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I installed Fedora on this one machine which is EXCLUSIVELY a gateway / firewall system.

Following installation, I ran 'yum upgrade', and so it should be up to the very latest Fedora 21 - I'm a little behind on purpose (not Fedora 22) specifically so that any problems are hopefully fixed (and now realize MAYBE I should have gone for Fedora 20?!)...

As soon as I got it up, I configured the two NICs in the box with their respective IP addresses, rebooted, confirmed they were fine, and began the "firewall" setup. First, I ran:

# firewall-cmd --list-all-zones

I confirmed that the names of the interfaces that firewalld is using are consistent with the other tools (unlike past versions of Fedora, such as 19 - see FC19 FirewallD debugging help requested: ports not forwarding )

To put the interfaces into the correct zones, I then ran:

firewall-cmd --permanent --zone=external --change-interface=enp2s0
firewall-cmd --permanent --zone=internal --change-interface=enp5s4

..and went on to try and set up port forwarding, etc. There are a couple of steps, such as opening up the port, then forwarding it. However NONE of that worked. After some digging, I found this article, dated only a few days ago, so I figured it's very current - http://www.certdepot.net/rhel7-get-started-firewalld/ - and followed its advice to edit /etc/sysctl.conf and add a line reading net.ipv4.ip_forward=1 and activate it with # sysctl -p, however, unhappily, things actually went "backwards"...

Previously, attempted connections to a forwarded port were hanging but now they were returning:

ssh: connect to host 167.101.97.2 port 6543: No route to host

So, I attempted to restore things to normal by UN-DOING the port-forwards and the edits to sysctl.conf, but things did NOT go back to "original!"

Incredulously, I rebooted, with everything set up as back to the default, just installed condition as I could - except for those zone changes; what harm could THEY do?! But when the system came back up, THE INTERFACES HAD GONE BACK TO THE DEFAULT ZONE!

I then tried it all over again. Nope! The interfaces STAY IN THE "FedoraServer" zone following reboot NO MATTER WHAT I DO. I've tried the --permanent in several different positions in the command line. Every time the response is "success", and yet, every time the result is it doesn't survive a reboot, even if that's the ONLY thing done on the system between reboots.

...It's enough to shake a person's loyalty to their (otherwise) favorite Linux distribution! ...Don't let me tell you what I really think!

OK, SURELY this was tested; how's this done? (YES, I'd like to know about the port forwarding, but here I'm ONLY asking about the zone changes for interfaces surviving reboot.)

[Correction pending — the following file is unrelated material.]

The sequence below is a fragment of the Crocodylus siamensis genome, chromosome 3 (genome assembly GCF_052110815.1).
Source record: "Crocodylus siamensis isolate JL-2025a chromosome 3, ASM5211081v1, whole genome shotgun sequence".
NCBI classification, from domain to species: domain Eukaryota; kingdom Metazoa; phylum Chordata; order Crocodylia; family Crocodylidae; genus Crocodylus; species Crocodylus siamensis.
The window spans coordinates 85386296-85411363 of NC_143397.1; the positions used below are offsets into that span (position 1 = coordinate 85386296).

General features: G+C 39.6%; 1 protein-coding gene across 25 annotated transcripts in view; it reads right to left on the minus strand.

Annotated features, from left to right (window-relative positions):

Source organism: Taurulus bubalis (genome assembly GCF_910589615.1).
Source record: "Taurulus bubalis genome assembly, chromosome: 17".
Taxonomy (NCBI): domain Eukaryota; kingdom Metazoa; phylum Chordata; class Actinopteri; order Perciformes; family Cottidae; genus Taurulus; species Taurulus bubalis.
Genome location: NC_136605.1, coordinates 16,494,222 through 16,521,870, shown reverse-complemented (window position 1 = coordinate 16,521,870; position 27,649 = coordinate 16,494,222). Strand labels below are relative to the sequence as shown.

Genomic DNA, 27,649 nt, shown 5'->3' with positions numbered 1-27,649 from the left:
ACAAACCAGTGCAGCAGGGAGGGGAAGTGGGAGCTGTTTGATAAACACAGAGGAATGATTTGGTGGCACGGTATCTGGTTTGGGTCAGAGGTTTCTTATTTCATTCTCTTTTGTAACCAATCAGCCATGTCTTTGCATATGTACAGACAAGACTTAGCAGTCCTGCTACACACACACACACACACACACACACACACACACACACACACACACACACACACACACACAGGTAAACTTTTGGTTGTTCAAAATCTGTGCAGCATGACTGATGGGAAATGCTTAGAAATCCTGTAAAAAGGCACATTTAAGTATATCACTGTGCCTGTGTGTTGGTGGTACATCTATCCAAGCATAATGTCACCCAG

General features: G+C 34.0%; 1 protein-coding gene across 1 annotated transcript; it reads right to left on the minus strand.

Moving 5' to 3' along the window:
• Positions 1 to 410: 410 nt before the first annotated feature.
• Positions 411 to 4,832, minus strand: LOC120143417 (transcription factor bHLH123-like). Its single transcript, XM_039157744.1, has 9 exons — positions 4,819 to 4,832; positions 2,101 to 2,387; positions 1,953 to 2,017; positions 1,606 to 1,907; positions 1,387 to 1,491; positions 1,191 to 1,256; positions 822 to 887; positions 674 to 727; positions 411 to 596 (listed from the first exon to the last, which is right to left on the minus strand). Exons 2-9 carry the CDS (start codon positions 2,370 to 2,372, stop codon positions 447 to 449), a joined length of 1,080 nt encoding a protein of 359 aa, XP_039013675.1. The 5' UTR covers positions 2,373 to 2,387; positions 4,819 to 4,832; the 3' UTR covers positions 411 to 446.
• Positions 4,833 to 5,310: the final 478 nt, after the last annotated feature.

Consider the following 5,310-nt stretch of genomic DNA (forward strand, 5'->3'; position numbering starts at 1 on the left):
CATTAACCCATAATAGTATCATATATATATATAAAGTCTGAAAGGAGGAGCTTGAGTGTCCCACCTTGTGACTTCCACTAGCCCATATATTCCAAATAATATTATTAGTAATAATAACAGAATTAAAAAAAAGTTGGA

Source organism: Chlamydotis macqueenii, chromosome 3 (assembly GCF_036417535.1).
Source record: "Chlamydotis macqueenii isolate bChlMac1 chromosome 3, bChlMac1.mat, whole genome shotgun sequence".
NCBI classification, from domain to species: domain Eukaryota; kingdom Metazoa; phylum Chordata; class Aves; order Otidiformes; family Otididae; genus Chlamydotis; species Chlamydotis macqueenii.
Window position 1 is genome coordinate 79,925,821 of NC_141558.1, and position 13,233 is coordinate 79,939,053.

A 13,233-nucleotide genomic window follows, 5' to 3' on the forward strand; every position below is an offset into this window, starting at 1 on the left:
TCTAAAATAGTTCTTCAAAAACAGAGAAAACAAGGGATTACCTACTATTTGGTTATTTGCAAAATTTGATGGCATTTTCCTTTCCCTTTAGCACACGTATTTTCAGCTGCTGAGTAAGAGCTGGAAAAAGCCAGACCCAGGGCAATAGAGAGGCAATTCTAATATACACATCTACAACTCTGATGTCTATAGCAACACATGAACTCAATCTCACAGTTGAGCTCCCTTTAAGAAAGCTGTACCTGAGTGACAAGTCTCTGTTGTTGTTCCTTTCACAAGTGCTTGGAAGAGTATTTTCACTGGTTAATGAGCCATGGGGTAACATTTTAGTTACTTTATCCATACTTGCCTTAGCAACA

ADDITIONAL DATA:

So, I got the idea that MAYBE it was NetworkManager getting in the way, as it has often done in the past. However, none of my efforts there were fruitful. The first effort was to simply set NM_CONTROLLED="no" in the interfaces' files in /etc/sysconfig/network-scripts but that left the system with NO interfaces!

I then had to go back into my past to remember it was "network.service" that was present before and thankfully it was already installed. So, I ran:

systemctl disable NetworkManager.service
systemctl enable network.service

And the interfaces were then available. However, after reboot - AND ensuring the requisite firewall-cmd commands were executed (see above) - unfortunately, it again didn't work.

I then tried changing the NM_CONTROLLED values to "no", but that didn't work either.

  • For something that's not going to be a host server, like a router/firewall, I would start with a "Minimal" installation rather than a "Fedora Server" installation. You use the same installation media for this. And it will cut out a lot of other stuff you don't need. – Michael Hampton Apr 18 '15 at 21:41
  • @MichaelHampton ...I was unaware, thanks, good suggestion. – Richard T Apr 18 '15 at 23:43
  • In particular, with the Minimal installation, you don't get a FedoraServer firewall zone. – Michael Hampton Apr 19 '15 at 0:39
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    This is not the case of "Server" install, I've confirmed this on Minimal Install of RHEL 7.1. In fact man firewall-cmd says that --change interface is internal function and you should use ZONE=external as mattdm answered. – kubanczyk Jun 9 '15 at 11:31
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I'm not sure about the firewalld command to do so, but you can change the zone in the ifcfg files in /etc/sysconfig/network-scripts — edit ifcfg-enp2s0 and ifcfg-enp5s4 and add ZONE=external and ZONE=internal, respectively.

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    firewall-config, the graphical alternative to firewall-cmd, actually adds ZONE to the network-scripts files. Makes me wonder why firewall-cmd does not? – M. Dudley Aug 19 '15 at 12:30
  • firewall-cmdadds the interfaces to the zones configuration files actually, which is more reliable when disbling Networkmanager – Abel Jan 8 '18 at 13:28
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Another solution in this post : Cant keep interfaces in assigned zones, Centos7

Tested in my environement and working properly

  • Actually, I've just tested after executing an update, and the bug in Networkmanager that was causing this behavior seams to be solved. – Abel Jan 8 '18 at 13:39

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